The course is a "hands-on" laboratory style course consisting of 6 x 2 hour lab sessions worth a total of 100%.

*The purpose of computing is insight, not numbers* — Richard Hamming

The broad categories of computational biophysics are Simulation, Visualisation and Modelling. At a finer scale, it embraces a wide range of areas including numerical methods, algorithms and data analysis. Simulation and modelling are usually taught by stressing numerical techniques — this course focuses on using symbolic or computer algebra.

- to use computers as an aid to understanding real physical systems;
- learn about methods for the analysis of these systems.

*Mathematica*Basics — provides some of the background necessary for the following sessions:- Course Overview
- References
- Book-keeping
- Getting Help
- Basic Calculations

- Stochastic
Processes — presents applications of random number generators (rngs)
in computer simulation of stochastic processes:
- Random number generation
- One dimensional random walk
- Fitting data in the presence of noise
- Modelling fern growth
- Two dimensional random walk

- Molecular
Conformation — introduces numerical methods for conformational
modelling, and for solving minimisation problems:
- Preliminaries
- Coulomb potential
- Lennard-Jones potential
- Ethane rotational conformation

- Population
Dynamics — appies numerical methods for discrete (iterative) models
and for solving ordinary differential equations (ODEs) to models from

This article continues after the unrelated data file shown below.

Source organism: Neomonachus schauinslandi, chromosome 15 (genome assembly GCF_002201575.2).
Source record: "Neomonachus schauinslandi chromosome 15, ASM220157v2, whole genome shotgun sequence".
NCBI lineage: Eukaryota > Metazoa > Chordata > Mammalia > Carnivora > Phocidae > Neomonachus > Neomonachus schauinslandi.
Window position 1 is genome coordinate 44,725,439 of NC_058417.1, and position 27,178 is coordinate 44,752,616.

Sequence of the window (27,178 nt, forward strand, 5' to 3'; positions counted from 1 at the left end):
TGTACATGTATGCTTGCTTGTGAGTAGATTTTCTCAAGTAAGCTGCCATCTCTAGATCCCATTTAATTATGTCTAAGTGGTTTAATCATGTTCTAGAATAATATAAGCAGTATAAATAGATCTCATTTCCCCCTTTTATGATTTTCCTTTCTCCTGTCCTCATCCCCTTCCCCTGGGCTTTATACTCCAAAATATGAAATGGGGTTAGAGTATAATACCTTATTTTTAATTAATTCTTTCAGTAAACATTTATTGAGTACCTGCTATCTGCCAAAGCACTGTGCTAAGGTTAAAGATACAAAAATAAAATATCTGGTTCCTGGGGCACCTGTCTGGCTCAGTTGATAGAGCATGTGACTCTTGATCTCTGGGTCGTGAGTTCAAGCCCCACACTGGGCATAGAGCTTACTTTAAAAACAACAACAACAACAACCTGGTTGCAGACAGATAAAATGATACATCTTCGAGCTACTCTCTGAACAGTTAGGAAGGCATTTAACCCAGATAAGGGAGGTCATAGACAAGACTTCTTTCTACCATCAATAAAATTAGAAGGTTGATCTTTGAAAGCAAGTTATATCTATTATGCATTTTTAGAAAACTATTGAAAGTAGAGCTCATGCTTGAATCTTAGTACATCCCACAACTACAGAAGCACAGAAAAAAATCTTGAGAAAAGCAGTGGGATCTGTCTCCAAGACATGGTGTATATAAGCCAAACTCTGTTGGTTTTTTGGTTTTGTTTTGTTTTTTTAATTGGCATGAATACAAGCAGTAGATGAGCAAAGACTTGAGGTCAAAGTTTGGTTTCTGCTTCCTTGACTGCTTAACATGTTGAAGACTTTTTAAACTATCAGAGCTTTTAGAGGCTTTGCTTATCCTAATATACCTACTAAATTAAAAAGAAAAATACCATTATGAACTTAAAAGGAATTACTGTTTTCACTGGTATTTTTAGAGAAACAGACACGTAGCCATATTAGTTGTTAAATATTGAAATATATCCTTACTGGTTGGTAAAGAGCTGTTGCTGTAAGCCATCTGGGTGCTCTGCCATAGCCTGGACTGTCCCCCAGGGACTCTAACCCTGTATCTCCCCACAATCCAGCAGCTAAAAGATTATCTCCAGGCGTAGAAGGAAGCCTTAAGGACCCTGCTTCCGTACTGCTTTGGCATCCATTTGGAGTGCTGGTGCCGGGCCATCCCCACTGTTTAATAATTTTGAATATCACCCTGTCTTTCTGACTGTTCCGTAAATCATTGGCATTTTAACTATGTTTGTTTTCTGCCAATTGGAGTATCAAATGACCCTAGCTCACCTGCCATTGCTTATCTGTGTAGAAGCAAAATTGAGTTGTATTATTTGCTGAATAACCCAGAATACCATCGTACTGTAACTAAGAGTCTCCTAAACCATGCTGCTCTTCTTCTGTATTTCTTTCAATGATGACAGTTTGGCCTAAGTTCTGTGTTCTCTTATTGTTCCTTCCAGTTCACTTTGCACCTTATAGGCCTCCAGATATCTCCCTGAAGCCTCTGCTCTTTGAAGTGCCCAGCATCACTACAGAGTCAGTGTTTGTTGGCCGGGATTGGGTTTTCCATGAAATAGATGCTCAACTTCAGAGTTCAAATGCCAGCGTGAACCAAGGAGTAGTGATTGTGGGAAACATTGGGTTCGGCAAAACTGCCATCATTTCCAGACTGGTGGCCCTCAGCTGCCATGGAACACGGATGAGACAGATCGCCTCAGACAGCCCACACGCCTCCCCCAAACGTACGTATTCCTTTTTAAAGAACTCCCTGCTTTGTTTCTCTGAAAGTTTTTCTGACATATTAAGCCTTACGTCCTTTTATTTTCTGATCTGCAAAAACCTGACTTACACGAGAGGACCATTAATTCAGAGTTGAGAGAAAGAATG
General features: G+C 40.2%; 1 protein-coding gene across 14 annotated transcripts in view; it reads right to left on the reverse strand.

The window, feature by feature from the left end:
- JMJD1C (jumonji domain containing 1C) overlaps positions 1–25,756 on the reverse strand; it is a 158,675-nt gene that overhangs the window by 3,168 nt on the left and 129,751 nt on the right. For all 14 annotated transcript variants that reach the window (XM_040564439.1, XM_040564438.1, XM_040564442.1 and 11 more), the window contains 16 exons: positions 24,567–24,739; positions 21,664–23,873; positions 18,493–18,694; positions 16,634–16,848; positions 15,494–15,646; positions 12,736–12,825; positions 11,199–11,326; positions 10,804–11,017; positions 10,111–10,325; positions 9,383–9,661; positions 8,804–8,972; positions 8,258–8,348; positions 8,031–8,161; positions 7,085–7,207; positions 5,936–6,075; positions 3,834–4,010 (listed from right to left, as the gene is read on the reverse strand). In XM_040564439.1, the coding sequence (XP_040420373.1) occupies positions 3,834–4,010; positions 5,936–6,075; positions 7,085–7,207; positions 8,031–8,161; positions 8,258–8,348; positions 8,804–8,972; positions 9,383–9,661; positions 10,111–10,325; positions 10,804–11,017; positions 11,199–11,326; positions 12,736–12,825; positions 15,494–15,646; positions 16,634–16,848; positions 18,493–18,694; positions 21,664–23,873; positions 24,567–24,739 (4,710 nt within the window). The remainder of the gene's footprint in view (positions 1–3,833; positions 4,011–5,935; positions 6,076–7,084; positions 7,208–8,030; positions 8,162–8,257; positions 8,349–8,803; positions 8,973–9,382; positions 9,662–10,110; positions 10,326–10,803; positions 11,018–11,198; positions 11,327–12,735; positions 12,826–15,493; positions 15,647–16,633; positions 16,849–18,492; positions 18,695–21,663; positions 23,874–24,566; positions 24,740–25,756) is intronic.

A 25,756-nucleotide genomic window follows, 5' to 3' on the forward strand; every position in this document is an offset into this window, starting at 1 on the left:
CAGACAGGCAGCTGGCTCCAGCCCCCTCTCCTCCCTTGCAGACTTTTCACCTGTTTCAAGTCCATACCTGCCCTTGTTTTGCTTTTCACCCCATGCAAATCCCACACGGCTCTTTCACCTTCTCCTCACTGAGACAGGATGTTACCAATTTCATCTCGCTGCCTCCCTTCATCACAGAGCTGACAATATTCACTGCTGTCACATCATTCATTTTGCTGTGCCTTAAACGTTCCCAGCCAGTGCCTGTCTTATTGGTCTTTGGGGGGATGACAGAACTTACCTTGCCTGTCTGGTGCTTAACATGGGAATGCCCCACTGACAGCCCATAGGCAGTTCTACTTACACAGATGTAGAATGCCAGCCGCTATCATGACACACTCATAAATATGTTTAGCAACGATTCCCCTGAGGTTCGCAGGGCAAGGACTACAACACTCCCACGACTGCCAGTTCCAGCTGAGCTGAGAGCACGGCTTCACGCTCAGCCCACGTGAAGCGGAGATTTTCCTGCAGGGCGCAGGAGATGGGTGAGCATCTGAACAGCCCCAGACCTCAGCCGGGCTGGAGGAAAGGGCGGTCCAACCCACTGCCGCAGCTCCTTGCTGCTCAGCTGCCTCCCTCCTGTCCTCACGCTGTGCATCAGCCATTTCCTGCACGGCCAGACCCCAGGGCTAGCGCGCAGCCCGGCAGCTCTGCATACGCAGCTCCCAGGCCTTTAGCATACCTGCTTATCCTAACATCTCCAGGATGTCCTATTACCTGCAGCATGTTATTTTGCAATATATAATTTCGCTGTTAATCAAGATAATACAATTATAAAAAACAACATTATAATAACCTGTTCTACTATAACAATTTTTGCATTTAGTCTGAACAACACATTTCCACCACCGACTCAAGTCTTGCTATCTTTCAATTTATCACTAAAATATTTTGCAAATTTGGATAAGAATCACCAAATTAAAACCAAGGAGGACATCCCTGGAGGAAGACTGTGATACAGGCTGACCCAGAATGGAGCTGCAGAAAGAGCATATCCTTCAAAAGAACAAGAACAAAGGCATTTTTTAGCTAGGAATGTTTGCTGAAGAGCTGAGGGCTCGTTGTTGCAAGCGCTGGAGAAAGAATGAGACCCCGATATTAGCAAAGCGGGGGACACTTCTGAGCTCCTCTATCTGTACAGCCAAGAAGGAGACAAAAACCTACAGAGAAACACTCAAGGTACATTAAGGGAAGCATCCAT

population dynamics:
- Discrete logistic equation for a single species
- Continuous logistic equation for a single species
- Kermack-MacKendrick disease model

- Fourier
Transform — introduces Fourier methods which have application in
convolution or deconvolution of data, correlation and autocorrelation,
filtering, and power spectrum estimation:
- Definition of DFT
- One-dimensional DFT
- Two-dimensional DFT
- Applications

- Action
Potential — models voltage-dependent membrane currents in the squid
giant axon using the Hodgkin-Huxley formalism:
- RC Circuit
- Passive Transmission Line
- Hodgkin-Huxley Model

You can submit your solutions as follows:

- Name your assignment. For example, Joanna Bloggs should name each
assignment
(the`JB.nb`which stands for`.nb`*Mathematica*Notebook, is automatic and hidden under Windows but is visible on Macintosh systems). - Go to the appropriate subfolder of the Solutions
Folder. E.g., for the
*Mathematica*Basics assignment go to theFolder. Under the Netscape File menu you will find the`Basics`command. Use this to submit your solution. Note that this folder is a "drop folder", i.e., its contents are not visible (so that other students cannot copy your solution).`Upload File...`

If you have any problems, please contact rourkt01@student.uwa.edu.au.

Information on 2nd Year Biophysics Courses

Information on the Biophysics Honours Course

To contact us directly, send e-mail to Ralph James (ralph@physics.uwa.edu.au) or Tim St.Pierre (stpierre@physics.uwa.edu.au)